“But if the case stays with or comes back to this court, the Court will insist on further proceedings moving on an expedited schedule,” she said. “The 2020 elections are around the corner. If a new balloting system is to be launched in Georgia in an effective manner, it should address democracy’s critical need for transparent, fair, accurate, and verifiable election processes that guarantee each citizen’s fundamental right to cast an accountable vote.”

Atlanta attorney Bruce Brown, one of several lawyers representing the Coalition for Good Governance, called Totenberg’s decision “broadly consistent with the positions that the coalition is taking in the case—particularly the urgent need for Georgia, as soon as feasible, to switch to paper ballots.”

Brown’s co-counsel, Seattle attorney Robert McGuire, said that, while disappointed the outdated touchscreen voting machines will remain in use through November, “the case can now move forward on the merits. We will continue to press these voting rights claims, and we fully expect to prevail in the end.”

Citing alarms raised by national security officials last summer that the election infrastructure of states, including Georgia, have already been targeted—and possibly compromised—by hostile nation hackers, the Coalition for Good Governance allied with Georgia voters to sue for a return to paper ballots.

But former Democratic Gov. Roy Barnes, who with partner and son-in-law John Salter Jr. is defending Kemp and the elections board, countered that arranging for a paper ballot election for more than six million registered voters before early voting begins on Oct. 15 would quickly devolve into chaos. At the hearing and in court papers, they have evoked Georgia’s colorful history of paper ballot election fraud to bolster arguments that paper ballots—whether counted by hand or by the few optical scanners still in use—are as vulnerable to fraud as the voting machines.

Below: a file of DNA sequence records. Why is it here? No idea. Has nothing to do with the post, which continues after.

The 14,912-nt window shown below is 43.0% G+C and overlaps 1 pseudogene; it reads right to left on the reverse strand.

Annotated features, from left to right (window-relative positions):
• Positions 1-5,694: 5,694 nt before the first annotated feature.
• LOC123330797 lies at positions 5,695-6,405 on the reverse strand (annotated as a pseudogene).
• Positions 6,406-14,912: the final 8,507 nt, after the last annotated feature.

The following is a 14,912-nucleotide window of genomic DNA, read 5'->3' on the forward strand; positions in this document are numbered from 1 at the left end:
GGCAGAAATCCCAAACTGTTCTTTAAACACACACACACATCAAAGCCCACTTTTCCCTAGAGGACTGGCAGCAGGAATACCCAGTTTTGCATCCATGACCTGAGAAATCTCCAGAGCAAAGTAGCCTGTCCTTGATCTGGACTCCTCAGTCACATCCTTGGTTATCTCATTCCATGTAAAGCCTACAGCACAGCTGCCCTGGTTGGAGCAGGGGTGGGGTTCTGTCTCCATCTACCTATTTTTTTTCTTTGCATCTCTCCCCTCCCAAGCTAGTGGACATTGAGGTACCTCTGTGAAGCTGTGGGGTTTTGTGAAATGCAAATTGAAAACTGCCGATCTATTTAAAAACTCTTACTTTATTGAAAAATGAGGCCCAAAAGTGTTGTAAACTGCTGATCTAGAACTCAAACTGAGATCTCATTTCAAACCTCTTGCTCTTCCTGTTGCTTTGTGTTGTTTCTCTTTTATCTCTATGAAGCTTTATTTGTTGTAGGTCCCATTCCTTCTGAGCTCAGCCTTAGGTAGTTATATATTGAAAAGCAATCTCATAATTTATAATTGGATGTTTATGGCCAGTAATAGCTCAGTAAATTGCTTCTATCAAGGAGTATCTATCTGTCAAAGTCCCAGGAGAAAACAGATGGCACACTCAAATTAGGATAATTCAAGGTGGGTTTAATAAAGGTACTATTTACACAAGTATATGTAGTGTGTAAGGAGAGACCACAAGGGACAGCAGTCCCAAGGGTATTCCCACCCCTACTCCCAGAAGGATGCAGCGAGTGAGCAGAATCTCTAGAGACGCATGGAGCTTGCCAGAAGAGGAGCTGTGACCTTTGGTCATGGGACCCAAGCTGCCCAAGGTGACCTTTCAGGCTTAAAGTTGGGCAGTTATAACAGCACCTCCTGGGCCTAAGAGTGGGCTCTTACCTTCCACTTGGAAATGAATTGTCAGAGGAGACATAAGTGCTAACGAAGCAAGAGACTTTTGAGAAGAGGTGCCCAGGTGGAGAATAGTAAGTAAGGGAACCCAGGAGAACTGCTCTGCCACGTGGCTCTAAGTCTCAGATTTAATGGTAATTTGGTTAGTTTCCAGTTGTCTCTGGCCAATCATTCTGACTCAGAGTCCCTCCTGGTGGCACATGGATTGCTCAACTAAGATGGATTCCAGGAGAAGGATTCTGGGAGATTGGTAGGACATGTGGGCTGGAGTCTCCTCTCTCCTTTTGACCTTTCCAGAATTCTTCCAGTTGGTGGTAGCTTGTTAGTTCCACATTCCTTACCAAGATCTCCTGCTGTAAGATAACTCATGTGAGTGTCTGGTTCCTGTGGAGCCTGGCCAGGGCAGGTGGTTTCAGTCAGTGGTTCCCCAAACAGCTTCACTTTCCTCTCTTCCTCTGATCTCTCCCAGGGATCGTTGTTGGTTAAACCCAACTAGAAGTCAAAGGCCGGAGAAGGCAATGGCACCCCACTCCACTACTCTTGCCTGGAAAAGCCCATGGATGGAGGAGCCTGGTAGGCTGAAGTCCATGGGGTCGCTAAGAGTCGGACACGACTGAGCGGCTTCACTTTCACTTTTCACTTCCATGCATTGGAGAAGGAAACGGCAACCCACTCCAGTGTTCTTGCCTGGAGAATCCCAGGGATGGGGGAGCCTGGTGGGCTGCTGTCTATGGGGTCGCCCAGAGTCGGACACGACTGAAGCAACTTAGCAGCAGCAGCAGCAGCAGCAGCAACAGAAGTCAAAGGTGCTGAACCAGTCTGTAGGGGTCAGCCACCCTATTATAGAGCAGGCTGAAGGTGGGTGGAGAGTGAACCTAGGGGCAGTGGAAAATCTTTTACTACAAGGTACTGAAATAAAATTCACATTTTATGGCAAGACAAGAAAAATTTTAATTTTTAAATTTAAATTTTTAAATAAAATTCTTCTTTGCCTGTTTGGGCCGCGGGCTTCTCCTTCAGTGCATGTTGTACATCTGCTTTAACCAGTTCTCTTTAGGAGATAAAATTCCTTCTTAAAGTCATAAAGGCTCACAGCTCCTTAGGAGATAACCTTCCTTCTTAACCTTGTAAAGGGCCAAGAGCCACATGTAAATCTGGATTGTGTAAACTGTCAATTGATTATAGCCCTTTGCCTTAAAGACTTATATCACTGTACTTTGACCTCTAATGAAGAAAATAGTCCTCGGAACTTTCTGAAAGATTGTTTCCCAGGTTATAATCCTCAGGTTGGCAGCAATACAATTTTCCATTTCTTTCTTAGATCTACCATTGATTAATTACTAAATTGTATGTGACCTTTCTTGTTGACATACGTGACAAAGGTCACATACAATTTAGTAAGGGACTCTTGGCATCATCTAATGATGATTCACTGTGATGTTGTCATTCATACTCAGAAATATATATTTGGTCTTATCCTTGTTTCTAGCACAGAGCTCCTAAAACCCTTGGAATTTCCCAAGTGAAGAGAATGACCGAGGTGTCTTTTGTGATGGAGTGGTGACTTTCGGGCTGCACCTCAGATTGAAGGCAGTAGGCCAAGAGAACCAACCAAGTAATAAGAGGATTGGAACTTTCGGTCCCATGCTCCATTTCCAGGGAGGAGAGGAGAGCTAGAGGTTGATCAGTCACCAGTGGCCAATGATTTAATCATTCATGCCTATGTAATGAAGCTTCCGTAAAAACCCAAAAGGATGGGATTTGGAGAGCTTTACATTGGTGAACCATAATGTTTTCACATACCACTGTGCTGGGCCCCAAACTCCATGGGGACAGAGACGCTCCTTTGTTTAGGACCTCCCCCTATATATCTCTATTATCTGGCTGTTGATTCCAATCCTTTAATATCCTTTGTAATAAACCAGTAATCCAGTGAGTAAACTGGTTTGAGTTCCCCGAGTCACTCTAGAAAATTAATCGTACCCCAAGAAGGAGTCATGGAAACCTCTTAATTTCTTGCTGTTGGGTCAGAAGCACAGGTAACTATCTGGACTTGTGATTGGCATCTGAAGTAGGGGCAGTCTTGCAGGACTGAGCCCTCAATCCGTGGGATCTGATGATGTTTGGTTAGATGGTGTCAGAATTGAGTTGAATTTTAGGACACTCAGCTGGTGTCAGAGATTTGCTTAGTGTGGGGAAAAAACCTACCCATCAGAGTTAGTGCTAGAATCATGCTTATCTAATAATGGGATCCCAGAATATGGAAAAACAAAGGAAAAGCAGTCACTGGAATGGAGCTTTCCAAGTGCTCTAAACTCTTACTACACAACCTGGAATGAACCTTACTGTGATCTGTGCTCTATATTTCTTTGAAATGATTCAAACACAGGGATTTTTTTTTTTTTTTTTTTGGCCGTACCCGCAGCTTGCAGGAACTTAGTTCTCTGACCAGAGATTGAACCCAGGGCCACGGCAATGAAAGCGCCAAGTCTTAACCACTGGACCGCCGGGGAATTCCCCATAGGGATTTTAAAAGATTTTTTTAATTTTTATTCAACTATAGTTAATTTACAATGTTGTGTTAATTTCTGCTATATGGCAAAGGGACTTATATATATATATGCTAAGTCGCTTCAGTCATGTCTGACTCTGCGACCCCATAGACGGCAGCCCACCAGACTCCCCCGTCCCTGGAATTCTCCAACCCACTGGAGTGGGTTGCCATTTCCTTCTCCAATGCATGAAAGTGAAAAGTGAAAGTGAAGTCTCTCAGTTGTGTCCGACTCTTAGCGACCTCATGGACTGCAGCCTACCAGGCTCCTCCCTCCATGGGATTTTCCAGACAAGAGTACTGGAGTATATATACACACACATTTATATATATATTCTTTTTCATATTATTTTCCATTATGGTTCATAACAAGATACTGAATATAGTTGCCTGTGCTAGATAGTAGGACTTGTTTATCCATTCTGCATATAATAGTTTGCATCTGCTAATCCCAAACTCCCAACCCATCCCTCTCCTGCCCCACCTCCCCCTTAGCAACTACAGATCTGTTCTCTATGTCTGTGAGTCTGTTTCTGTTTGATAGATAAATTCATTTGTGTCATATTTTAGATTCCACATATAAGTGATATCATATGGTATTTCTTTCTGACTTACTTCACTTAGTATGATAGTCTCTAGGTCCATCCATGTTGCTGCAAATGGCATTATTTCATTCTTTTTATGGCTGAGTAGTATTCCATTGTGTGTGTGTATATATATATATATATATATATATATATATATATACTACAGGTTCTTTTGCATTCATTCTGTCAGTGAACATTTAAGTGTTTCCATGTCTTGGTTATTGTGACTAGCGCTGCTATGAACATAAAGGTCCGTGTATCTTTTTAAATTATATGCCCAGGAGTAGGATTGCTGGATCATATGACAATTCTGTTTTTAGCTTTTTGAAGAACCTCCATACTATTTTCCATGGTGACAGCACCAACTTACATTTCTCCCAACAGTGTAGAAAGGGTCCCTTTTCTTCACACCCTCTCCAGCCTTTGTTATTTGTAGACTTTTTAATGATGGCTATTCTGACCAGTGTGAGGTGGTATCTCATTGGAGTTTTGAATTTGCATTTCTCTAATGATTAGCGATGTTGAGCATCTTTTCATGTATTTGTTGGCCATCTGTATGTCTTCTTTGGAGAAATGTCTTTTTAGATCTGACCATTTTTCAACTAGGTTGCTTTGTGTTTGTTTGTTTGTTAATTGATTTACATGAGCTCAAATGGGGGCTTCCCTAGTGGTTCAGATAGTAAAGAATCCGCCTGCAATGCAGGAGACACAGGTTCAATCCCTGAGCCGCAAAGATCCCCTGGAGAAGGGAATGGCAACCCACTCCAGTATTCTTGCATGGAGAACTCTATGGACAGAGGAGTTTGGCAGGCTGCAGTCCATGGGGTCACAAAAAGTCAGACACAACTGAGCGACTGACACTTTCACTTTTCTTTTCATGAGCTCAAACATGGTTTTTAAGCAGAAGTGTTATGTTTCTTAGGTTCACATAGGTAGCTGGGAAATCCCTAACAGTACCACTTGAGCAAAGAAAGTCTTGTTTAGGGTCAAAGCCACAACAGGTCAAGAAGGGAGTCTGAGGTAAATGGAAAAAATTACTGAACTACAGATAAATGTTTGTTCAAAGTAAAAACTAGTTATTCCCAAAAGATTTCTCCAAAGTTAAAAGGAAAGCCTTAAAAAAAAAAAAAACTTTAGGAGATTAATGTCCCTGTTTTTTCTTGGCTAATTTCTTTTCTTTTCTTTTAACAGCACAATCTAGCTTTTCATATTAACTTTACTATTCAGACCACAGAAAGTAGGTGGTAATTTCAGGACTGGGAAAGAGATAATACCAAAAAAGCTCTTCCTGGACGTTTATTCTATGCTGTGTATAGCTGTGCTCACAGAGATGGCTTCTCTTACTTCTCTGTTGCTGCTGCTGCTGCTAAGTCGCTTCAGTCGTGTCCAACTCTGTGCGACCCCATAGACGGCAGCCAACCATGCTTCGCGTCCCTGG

Georgia is one of five states in the nation that still rely on a “direct-recording electronic” voting machine without a corresponding paper record that would confirm the ballots were counted as cast, according to a report on election security in all 50 states published in February by the Center for American Progress, a progressive think tank.

The other states are South Carolina, Louisiana, Delaware and New Jersey.

Outdated computer voting machines without a paper trail also are still in use in some jurisdictions in nine other states—Pennsylvania, Texas, Kansas, Florida, Tennessee, Arkansas, Indiana, Kentucky and Mississippi, according to the report.

The U.S. Department of Homeland Security notified 21 states last year that their election infrastructure had been targeted by Russian hackers. While Kemp denied at the time that Georgia was one of them, an indictment handed down by a federal grand jury in Washington in July naming 12 Russian intelligence operatives as defendants said that Georgia was targeted.

“Securing the Vote”—a report issued Sept. 6 by the National Academies of Science, Engineering, and Medicine—sounded an alarm about vulnerabilities of the nation’s fragmented election infrastructure to cyberattacks. The two-year study—whose participants included computer science and cybersecurity experts, legal and election scholars, social scientists and election officials—recommended that all of the nation’s elections should be conducted by paper ballot by 2020 and that “every effort” should be made to return to paper ballots by Nov. 6.

It also recommended that marked ballots should not be returned over the internet or any network connected to it, because no current technology in place can guarantee their secrecy security or verifiability, the report said.